Happy birthday Tower Bridge—you don’t look a day over 120

Tower Bridge

Tower Bridge - Credit: Tower Bridge

The world’s most famous bridge is getting ready for its 120th anniversary this year with a design competition for kids to see if they could do better.

Tower Bridge

Tower Bridge - Credit: Tower Bridge

The iconic Tower Bridge has been recognised as the ‘gateway’ to London since the bascules were first raised in 1894 to let tall-mast ships pass into the Pool of London.

Tower Bridge

Tower Bridge - Credit: Tower Bridge

It was a masterstroke of Victorian engineering by Sir John Wolfe Barry and architect Horace Jones.

Tower Bridge

Tower Bridge - Credit: Tower Bridge

The Wolfe Barrys were at the centre of London’s Victorian engineering grandeur, on a par with Brunel and Bazalgette.

Tower Bridge

Tower Bridge - Credit: Tower Bridge

A decade before, Sir John had completed the Inner Circle railway in 1884 which is still the centrepiece of today’s huge London Underground network. It involved propping up expensive properties and widening thoroughfares around Aldgate and Tower Hill.


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His father, Sir Charles Barry, was famous for rebuilding the Houses of Parliament, installing Big Ben in 1859 and laying out Trafalgar Square.

Tower Bridge got the go-ahead from Parliament in 1885 with Royal Assent by Queen Victoria. Work started the following year and lasted till 1894.

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John Wolfe Barry’s great-grandson John, now 71, a retired chartered company secretary, often returns with his 36-year-old daughter Isabel to marvel at their ancestor’s work.

Isabel, living just a mile from her great-great grandfather’s masterpiece, is one of the judges in the competition announced this week for youngsters aged six to 14 to design how they would have done it.

“Tower Bridge is an iconic symbol of London revered throughout the world,” she tells you proudly.

“It was a legendary feat of engineering combining a double bascule and suspension bridge.

“Some doubted it could be done. My advice to the young brains entering this competition is to be inspired and don’t let anyone tell you it can’t be done!”

Tens of thousands of Londoners gathered on the foreshore to watch the official opening on June 30, 1894, by the Prince of Wales, later King Edward VII.

Cannons were fired from The Tower in salute as he set the hydraulic machinery in motion, after eight years’ construction costing more than £1 million, the East London Advertiser reported at the time.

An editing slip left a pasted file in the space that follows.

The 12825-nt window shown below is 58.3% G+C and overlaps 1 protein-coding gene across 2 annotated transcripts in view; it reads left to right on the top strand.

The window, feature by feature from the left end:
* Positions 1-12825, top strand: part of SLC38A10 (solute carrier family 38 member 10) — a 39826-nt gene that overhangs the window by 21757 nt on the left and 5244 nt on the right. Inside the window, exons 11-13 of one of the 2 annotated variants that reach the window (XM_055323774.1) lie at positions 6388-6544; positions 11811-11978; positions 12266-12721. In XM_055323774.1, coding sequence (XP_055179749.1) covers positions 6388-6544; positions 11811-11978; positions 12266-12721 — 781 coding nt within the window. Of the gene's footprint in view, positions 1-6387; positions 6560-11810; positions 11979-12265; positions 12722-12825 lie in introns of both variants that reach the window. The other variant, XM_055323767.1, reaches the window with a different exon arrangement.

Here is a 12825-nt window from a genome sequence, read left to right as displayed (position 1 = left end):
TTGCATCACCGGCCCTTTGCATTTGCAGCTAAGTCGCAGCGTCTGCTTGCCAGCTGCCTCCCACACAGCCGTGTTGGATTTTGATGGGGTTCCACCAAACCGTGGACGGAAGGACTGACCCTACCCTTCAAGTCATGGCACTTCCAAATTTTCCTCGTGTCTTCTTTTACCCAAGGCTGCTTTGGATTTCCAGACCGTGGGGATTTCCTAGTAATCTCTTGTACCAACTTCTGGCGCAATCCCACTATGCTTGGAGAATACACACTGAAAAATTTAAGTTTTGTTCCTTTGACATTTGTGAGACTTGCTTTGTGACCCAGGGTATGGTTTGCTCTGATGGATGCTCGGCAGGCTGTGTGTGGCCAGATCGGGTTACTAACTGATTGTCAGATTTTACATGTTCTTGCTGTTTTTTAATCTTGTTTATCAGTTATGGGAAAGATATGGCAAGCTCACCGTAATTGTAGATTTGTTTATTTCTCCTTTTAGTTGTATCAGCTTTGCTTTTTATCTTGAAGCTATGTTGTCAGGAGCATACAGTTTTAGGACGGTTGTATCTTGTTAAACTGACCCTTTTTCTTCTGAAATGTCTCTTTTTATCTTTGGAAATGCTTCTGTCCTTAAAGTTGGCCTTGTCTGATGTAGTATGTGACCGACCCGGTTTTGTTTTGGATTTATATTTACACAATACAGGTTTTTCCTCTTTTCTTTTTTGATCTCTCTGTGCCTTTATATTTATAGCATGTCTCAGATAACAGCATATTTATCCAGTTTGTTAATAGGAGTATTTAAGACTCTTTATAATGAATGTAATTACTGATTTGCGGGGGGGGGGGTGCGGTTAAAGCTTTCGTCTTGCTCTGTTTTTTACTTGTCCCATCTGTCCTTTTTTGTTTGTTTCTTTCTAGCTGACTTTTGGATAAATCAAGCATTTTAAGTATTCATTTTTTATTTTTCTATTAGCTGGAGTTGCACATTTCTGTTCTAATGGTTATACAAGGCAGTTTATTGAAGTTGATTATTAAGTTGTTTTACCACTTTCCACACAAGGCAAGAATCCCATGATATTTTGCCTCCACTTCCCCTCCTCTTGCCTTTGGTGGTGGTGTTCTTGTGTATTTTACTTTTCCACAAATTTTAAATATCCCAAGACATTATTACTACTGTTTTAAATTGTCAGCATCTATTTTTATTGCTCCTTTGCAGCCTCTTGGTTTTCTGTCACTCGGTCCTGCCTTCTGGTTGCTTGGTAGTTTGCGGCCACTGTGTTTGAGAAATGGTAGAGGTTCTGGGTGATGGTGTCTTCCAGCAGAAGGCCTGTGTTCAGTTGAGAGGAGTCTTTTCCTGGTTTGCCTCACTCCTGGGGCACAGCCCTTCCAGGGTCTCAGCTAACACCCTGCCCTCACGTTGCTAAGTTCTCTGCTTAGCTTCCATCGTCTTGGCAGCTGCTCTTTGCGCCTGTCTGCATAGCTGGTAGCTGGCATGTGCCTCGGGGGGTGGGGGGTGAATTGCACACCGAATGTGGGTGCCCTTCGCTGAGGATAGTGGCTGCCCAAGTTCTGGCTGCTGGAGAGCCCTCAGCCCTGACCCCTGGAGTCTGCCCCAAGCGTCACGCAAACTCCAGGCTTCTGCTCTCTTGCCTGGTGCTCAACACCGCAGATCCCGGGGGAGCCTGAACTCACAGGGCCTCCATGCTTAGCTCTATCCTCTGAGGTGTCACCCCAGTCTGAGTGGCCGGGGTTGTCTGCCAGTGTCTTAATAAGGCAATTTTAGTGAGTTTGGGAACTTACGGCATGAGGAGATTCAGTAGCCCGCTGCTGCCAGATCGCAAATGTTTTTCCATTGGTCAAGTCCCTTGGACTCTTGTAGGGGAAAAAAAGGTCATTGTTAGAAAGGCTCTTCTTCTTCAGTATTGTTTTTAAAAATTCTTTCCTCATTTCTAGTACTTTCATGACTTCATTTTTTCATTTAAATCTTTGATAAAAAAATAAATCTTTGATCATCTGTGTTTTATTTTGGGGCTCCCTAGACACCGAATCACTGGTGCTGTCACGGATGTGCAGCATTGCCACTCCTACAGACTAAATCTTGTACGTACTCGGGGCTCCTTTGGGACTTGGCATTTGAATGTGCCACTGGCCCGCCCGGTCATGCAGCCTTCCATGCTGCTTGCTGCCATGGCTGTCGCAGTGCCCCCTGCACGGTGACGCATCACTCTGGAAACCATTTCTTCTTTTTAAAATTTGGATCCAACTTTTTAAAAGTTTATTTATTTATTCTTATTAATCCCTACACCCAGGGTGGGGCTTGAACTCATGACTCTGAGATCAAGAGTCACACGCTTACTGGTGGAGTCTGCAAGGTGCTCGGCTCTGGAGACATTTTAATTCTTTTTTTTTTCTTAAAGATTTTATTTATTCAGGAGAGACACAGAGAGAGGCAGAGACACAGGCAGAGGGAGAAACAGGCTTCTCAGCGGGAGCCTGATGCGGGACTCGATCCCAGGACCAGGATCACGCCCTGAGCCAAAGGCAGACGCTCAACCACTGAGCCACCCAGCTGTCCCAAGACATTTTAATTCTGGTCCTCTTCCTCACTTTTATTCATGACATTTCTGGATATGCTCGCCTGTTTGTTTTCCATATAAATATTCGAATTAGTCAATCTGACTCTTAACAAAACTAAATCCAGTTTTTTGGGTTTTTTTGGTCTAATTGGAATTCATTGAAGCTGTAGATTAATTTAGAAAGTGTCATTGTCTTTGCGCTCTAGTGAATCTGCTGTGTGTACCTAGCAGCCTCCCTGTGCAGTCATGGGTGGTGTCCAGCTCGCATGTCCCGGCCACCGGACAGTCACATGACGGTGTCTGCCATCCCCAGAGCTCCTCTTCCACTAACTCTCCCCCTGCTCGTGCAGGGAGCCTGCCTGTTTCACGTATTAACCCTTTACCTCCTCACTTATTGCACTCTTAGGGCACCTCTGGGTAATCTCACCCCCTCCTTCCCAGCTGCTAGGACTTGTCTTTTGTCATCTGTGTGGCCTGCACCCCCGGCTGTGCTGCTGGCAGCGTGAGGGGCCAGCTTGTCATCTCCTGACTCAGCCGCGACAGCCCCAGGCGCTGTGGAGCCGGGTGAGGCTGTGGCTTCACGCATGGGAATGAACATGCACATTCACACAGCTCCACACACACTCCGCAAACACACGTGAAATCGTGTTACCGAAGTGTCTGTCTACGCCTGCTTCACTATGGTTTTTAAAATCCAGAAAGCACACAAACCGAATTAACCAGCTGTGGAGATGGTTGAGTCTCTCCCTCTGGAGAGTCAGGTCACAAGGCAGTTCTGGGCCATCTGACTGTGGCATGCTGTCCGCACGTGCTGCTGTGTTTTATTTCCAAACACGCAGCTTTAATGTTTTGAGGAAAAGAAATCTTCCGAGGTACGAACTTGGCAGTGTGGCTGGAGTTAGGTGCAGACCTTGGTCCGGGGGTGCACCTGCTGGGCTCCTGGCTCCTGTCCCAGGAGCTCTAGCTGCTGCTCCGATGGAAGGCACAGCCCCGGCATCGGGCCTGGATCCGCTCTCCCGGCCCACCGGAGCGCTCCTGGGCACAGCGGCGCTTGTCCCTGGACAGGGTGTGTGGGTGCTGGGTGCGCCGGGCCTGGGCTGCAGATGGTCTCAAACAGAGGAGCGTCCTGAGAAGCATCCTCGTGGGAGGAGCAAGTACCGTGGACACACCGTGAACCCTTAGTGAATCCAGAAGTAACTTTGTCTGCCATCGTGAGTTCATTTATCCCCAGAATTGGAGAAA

It took 432 men to put the massive steel skeleton together, clad it in stone and install the 1,200-ton bascules.

But it wasn’t without danger, with 10 workers losing their lives during the construction.

The neo-Gothic design favoured by Queen Victoria was chosen in a competition out of 50 proposals.

The hydraulics lifting the huge bascules were originally generated by steam engines, but eventually switched to electric power in 1976.

The bridge was raised 6,160 times in the first year to let shipping through—17 openings a day.

The high-level walkways for pedestrians to cross when the bridge was raised were eventually closed off in 1910 due to lack of use—and the risk of suicide leaps. People much preferred using the street-level and watching the huge bascules rise.

It became a tourist attraction overnight. Tower Bridge nowadays draws a staggering half-a-million visitors a year, photographic the massive structure from every angle, rivalling the ancient Tower of London just yards away. It carries 40,000 vehicles every day as part of the London Inner Ring Road system.

There have been quirky moments in its history. A small biplane had to fly between the bascules and the walkway in 1911 to avoid crashing.

Strangest incident was in 1952 when traffic lights were late going red as the bridge started to open, just as a double-decker went through. The driver of the 78 bus from Shoreditch made a quick decision and put his foot down rather than risk sliding back down the rising bascule—and just managed to jump a three-foot gap. Barriers were added after that.

Tower Bridge was an obvious target for the Luftwaffe during the Blitz, but somehow got through the war unscathed. More likely, it would have been used as a ‘marker’ by German bombers to find their targets in the City and the London Docks.

Aspiring young artists, designers and wannabe engineers are being invited between February 7 and March 14 to draw their own version of London’s best-loved historical landmark.

The overall winner gets their work transformed into a 3D model for public display in the Tower Bridge Exhibition, seen by 2,000 visitors a day.

But they’ll have their work cut out trying to match Wolfe Barry’s unique neo-Gothic structure loved by generations around the world for 120 years.

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